In search for the real power

Silva Vaidhyanathan’s “The Googlization of Us: Universal Survailance and Infrastructural Imperialism” serves as a very interesting and powerful counterpoint to Manuel Castells’s “Communication, Power and Counter-power in the Network Society.” There were three very interesting points raised by Vaidhyanathan that somehow were more effective in personifying the new medium “players” than Castells’s article.

The first of these points was how Google, while guaranteeing the privacy of its users by a written privacy policy, “changes its policy often and without warning. So today’s policy – for all its strengths and weaknesses – might not be the policy tomorrow or next year” (580). Therefore, Google not only positions itself as the police over its own policies, but also carefully deprives its “costumers” of any legal power. Castells’s description of communication and information being sources of power in the “battle over the minds of people” (238) suggests Google positions itself as a powerful and flexible moderator/agent in this battle. It seems that Castells’s mass self-communication may have a new “competitor” other than the traditional political powers capable of controlling mass media, a new power that not only gives voice to marginalized “individualists,” but keeps track of these voices to be used by whoever is interested in commercialize them.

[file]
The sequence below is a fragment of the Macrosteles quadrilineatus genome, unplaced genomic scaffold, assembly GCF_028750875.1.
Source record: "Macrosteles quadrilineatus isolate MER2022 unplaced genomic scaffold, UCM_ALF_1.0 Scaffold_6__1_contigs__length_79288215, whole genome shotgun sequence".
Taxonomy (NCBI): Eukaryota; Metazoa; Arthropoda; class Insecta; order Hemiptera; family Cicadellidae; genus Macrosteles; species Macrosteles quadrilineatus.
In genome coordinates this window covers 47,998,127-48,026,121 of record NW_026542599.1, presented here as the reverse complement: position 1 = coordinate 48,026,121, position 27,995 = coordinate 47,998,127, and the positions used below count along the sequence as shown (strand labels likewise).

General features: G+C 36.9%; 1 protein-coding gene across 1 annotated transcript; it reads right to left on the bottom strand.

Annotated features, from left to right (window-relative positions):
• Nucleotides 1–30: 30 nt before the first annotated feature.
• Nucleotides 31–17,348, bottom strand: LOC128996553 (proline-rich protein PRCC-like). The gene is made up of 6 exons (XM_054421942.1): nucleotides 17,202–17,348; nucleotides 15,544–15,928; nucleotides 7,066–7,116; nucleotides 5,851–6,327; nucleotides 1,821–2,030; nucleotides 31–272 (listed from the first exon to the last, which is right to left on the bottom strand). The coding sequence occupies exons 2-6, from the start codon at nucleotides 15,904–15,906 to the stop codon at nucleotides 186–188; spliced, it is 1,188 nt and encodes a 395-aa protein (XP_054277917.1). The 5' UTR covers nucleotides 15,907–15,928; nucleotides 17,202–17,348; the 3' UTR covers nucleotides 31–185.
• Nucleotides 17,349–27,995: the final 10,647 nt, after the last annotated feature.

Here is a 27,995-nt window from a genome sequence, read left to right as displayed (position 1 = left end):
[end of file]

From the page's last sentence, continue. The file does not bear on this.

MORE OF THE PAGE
A second interesting point described by Vaidhyanathan is the amusingly depersonalized (and tragic) “Star Wars Kid,” who had to quit school after being harassed for having a personal video go viral. I take this as a true personalized example of individuals who are embedded and are major players in the rise of mass self-communication. While I like to believe that Castells’s mass self-communication offers a challenge to traditional powers by individuals who “think local, rooted in their society, and act global, confronting the power where the power holders are, in the global networks of power and in the communication sphere” (249), Vaidhyanathan at the same time focus on politically engaged individuals who may represent an infinitesimal number of the total number of players engaged in making their voices be heard online. It is incontestable that the new medium offers new ways of political mobilizations. It is also unquestionable that individuals who share many of the values broadcasted by mass media strengthened these values through mass self-communication. It is possible that the answer regarding what power benefits more from the new medium will never be known.

Finally, Vaidhyanathan speaks about users’ indifference to Google’s “Streetview omnipresence” (although he admits that individuals from rural areas present more negative views towards surveillance than individuals living in urban areas). He also presents Google’s CEO, Eric Shmidt, argument that states that “people are the same everywhere” and that this is “very disturbing” (593). While Shmidt statement may be untrue and may be made through the prism of his corporation that, after all, is one of the forces behind globalization, it may present a future trend. If that is true, social mobilizations, purported to be aided by the new medium, may not be a force against the traditional political powers, but against a world where social mobilizations themselves become part of a commercialized and global action.

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In search for the real power